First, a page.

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Saint Anthony Mary Claret was born in the year 1807 in the village of Sallent, Catalonia, Spain. He was the fifth of 11 children. He and his family often made pilgrimages to a nearby Marian shrine, and his parents taught him to pray the Rosary.
From a young age, he felt called to be a priest, but young Anthony was trained in the family business of weaving. And when he was 17 years old, his family sent him to Barcelona to further study the craft of weaving at a large textile mill.
In his free time, Anthony would study Latin and French, as well as engraving and printing. He went on to the seminary and was ordained a priest at the age of 28.
For several years after his ordination, Fr. Anthony Claret was a popular preacher in Catalonia. He was given the official title of "apostolic missionary." He preached about devotion to Our Lord's real presence in the Holy Eucharist as well as devotion to the immaculate heart of Mary.
Eventually, Anthony was sent to do further missionary work in the Canary Islands, off the coast of West Africa. He arrived there in March of 1848. Besides preaching and leading spiritual retreats, he published Catholic books and pamphlets for the people of the islands, using his knowledge of printing from his younger years.
After 13 very fruitful months of priestly ministry, he returned to Spain and founded a religious institute of missionaries. The new order was called the Congregation of the Missionary Sons of the Immaculate Heart of the Blessed Virgin Mary, or the Claretians. At the time, the order was comprised of Anthony and the five other priests who joined in his holy endeavor. The order's "constitutions," the document that establishes how the order is supposed to function, would be approved by the pope many years later, just months before Anthony's death.
Anthony was consecrated bishop in 1850 and subsequently appointed archbishop of Santiago, Cuba. The saint did not like this new appointment because it would take him far away from the business of founding and governing his new religious order. He accepted it, however, in humble obedience.
When he arrived in Cuba, he found that the archdiocese of Santiago was in a state of spiritual neglect. Hoping to bring about a spiritual renewal, he began preaching and hearing confessions. The saintly archbishop required every parish to offer a public Rosary at least on Sundays and feast days.
Under the saintly bishop's watch, large numbers of people in Cuba received the sacrament of confirmation, regularized their marriages with the Church and returned to the sacrament of confession. He was diligent in watching over the parishes of his archdiocese, making sure to visit all the parishes in the archdiocese once every 18 months.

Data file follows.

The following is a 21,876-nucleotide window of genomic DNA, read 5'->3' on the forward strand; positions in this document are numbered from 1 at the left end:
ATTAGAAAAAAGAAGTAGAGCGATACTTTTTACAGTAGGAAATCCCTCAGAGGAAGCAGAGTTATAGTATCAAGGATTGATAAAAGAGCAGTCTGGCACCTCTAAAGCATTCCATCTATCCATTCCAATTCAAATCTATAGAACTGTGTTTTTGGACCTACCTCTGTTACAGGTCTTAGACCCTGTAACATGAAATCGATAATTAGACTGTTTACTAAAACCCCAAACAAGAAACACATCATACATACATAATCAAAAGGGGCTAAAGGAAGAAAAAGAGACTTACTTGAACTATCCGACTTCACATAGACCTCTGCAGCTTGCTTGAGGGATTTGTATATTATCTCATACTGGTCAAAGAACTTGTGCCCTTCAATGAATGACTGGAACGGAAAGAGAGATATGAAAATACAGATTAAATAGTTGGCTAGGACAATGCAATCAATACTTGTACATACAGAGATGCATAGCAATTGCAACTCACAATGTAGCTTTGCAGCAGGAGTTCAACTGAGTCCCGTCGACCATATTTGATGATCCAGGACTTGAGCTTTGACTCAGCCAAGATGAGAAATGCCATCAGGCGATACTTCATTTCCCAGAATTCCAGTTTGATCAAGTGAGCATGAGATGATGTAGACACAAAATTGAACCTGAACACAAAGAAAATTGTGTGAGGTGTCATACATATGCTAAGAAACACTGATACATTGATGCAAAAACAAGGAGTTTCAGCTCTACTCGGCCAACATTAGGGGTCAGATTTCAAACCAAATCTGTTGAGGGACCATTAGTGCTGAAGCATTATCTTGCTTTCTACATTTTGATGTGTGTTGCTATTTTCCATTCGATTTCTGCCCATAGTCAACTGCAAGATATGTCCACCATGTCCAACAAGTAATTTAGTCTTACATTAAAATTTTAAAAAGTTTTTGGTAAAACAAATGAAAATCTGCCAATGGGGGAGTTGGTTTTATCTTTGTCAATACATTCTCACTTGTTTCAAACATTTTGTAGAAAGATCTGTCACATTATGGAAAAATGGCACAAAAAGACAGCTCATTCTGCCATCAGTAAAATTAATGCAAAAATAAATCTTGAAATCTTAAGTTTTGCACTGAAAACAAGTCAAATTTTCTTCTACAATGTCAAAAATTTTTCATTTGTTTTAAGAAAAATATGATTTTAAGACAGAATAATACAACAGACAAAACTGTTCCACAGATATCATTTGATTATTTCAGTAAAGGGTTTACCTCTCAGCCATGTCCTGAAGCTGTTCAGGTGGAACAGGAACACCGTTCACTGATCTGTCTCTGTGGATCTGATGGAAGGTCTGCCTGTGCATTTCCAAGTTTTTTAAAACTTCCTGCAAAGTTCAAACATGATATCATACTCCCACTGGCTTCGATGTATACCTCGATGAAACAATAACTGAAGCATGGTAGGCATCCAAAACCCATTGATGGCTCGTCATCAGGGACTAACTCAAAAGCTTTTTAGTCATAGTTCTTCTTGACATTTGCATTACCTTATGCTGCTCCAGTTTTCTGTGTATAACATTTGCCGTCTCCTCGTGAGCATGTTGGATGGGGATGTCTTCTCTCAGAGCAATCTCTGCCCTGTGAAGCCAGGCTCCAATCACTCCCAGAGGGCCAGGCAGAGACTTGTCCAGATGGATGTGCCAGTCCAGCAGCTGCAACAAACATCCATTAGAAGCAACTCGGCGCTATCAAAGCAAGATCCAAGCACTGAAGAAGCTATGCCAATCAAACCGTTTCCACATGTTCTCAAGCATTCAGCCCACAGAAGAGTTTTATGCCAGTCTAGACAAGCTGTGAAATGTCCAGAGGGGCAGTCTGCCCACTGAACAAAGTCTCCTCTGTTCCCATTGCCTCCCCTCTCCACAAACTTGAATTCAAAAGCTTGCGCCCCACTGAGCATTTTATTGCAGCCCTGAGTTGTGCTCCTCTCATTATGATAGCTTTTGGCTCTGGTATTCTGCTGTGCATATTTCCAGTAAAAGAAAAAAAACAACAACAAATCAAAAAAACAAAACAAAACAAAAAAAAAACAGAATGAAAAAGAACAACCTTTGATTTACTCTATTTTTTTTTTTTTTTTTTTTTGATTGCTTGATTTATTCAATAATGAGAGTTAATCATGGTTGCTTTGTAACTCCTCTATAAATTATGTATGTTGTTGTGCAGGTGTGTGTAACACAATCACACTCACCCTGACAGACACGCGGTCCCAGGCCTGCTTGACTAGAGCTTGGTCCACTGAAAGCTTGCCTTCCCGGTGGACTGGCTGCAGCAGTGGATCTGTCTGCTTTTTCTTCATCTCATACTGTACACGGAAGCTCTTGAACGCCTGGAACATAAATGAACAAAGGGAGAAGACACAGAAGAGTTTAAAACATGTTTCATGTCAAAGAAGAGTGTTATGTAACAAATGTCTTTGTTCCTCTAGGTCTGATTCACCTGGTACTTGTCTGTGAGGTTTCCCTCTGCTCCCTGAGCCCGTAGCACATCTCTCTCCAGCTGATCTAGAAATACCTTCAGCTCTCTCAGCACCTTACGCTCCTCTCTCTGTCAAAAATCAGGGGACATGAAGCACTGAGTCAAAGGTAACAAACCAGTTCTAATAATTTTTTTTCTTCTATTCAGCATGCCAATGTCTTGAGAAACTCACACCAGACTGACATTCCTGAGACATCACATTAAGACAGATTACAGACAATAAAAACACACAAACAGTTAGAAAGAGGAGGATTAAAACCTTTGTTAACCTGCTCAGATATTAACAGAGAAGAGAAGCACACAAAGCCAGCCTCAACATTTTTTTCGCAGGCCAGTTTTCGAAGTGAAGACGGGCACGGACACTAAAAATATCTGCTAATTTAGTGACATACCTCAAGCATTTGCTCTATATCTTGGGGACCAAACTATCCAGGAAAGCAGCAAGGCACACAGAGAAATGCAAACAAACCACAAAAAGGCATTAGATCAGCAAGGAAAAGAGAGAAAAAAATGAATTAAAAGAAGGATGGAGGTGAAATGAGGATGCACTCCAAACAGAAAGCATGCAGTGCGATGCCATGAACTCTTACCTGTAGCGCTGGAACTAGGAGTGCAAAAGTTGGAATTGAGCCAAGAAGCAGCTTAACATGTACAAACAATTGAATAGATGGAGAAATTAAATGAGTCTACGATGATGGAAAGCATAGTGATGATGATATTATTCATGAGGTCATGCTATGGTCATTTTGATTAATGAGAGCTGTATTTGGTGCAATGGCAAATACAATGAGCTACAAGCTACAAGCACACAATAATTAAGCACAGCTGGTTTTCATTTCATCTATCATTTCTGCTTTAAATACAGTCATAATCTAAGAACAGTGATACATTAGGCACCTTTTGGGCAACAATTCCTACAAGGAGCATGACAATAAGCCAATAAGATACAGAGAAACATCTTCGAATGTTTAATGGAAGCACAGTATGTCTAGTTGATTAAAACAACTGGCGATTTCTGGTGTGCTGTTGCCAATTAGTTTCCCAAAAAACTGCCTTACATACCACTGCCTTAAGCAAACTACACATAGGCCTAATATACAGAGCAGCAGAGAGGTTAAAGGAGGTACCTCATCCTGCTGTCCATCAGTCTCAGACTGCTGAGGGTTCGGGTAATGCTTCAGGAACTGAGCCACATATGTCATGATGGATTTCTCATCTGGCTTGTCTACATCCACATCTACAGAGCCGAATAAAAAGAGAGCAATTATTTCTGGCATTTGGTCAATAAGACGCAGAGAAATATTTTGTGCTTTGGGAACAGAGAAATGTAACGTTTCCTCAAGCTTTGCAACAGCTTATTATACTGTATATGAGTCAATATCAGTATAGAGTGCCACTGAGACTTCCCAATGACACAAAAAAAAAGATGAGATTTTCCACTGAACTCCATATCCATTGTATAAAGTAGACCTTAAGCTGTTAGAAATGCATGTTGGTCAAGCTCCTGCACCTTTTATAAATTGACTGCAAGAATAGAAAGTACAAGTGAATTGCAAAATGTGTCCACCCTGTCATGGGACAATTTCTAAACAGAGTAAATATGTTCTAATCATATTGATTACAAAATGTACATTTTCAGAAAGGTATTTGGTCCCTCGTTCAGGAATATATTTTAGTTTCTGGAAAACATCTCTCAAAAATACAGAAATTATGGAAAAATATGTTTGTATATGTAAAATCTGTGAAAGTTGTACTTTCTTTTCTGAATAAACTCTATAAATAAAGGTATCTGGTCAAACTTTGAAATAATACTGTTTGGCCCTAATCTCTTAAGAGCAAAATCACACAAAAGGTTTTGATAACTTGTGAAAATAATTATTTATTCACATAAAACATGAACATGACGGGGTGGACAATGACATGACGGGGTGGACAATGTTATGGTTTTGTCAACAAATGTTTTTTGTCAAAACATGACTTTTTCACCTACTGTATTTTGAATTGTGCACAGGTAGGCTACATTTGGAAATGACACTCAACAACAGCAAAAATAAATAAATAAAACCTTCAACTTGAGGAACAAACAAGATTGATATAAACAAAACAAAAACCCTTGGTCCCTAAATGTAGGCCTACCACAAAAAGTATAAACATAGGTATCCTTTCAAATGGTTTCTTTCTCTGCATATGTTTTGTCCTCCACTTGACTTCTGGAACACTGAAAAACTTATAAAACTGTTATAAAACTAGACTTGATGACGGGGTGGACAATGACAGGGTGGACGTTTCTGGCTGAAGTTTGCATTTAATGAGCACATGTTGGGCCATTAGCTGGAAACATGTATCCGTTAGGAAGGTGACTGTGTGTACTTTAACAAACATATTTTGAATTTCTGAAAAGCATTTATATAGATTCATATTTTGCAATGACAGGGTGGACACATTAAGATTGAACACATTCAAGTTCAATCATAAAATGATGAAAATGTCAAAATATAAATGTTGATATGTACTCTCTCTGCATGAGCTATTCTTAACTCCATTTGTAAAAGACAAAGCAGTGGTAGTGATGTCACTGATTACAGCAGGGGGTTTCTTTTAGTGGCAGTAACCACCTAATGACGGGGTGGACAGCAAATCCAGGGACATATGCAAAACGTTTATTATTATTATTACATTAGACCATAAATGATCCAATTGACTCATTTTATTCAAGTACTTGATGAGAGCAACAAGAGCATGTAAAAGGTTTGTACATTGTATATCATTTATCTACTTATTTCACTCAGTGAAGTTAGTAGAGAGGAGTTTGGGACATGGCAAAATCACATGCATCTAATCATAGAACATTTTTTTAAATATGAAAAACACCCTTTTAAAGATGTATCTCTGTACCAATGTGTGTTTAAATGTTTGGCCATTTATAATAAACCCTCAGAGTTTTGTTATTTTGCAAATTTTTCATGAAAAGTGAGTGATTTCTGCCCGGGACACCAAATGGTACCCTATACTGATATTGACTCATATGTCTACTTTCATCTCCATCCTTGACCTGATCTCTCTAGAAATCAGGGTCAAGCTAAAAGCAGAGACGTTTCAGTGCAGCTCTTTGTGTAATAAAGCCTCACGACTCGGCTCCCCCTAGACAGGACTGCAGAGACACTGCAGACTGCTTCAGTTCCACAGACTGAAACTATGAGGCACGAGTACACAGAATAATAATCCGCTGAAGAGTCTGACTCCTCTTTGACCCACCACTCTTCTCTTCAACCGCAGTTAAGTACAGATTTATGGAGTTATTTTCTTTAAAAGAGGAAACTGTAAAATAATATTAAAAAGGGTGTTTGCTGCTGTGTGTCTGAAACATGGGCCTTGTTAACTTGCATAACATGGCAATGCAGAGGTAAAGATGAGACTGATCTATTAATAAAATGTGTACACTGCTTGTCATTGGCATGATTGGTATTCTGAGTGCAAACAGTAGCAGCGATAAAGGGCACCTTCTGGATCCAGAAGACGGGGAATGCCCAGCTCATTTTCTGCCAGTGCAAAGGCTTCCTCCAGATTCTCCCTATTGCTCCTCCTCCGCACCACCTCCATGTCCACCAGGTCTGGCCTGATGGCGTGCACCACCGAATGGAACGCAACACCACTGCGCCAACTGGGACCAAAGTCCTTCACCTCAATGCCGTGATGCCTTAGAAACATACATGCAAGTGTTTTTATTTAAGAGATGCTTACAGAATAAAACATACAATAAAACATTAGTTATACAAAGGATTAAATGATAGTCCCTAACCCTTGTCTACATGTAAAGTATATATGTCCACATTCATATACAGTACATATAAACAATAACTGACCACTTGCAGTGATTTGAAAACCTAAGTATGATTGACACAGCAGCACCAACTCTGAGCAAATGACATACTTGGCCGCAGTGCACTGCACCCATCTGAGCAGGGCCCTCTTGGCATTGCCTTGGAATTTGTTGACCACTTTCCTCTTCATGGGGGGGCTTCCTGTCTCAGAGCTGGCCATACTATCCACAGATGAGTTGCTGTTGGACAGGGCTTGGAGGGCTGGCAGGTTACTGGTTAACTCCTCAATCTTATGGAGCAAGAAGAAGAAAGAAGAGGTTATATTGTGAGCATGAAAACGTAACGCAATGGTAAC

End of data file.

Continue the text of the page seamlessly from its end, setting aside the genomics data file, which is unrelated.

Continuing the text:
Saint Anthony reopened the seminary of priestly formation, which had not ordained a priest in thirty years. He also doubled the number of parishes in the archdiocese of Santiago, boosted the morale of his clergy and oversaw the establishment of several religious communities in Cuba.
But the archbishop also faced a lot of opposition in Cuba for doing things like speaking out against concubinage, catechizing the African slaves and giving a lot of helpful advice to poor farmers. These things irritated some very wealthy and powerful people in Cuba. The archbishop faced assassination attempts. There were as many as 14 attempts on his life.
During a sermon in March of 1857, a man came up to the archbishop and delivered an urgent message: Queen Isabella II of Spain was summoning him back to Europe to be her spiritual director and confessor. The saint did not like the idea of having to abandon his current work in service to the Church, but just like before, he acted in obedience. He departed Cuba a few weeks later, sailing back to Spain.
Claret's last words to the people of Cuba were, "Goodbye, children. Until we meet in Heaven."
Although the saint agreed to be the queen's spiritual director, he did so only under several conditions. He required, for instance, that he would not live at the queen's palace and that he would not be required to be present at the royal court. These and other requirements he made distanced him from the wealth and luxury of the ruling class.
When he wasn't tending to the soul of Queen Isabella, Claret returned to the work of establishing his religious order in Spain. In 1869, Anthony got special permission to go to Rome, where he obtained further approval of his religious order.
The pope at the time, Pope Pius IX, invited Claret to attend the First Vatican Council. He was invited to take part in both the preparatory meetings and the council itself. On May 3, 1870, Claret gave a brief but powerful argument in favor of defining the doctrine of papal infallibility.
Saint Claret died in a Cistercian monastery in southern France on Oct. 24, 1870. He was canonized on May 7, 1950, during the pontificate of Pope Pius XII.
Claret is remembered as a great promoter of the Rosary. Father Donald Calloway showcases the saint's devotion in his book Champions of the Rosary.
The book highlights three important quotes from St. Claret regarding the importance of the Rosary:
Over the course of his life, the saint devoted himself to Holy Mother Church and the salvation of souls. His calling took him all over the world, oftentimes against his own personal preferences. Because of his extensive writings and his use of the printing press, he is sometimes called an apostle of the modern press and other similar titles. He also helped revitalize the Catalan language.
The order he founded, the Claretians, are still active today.
Saint Anthony Mary Claret, pray for us!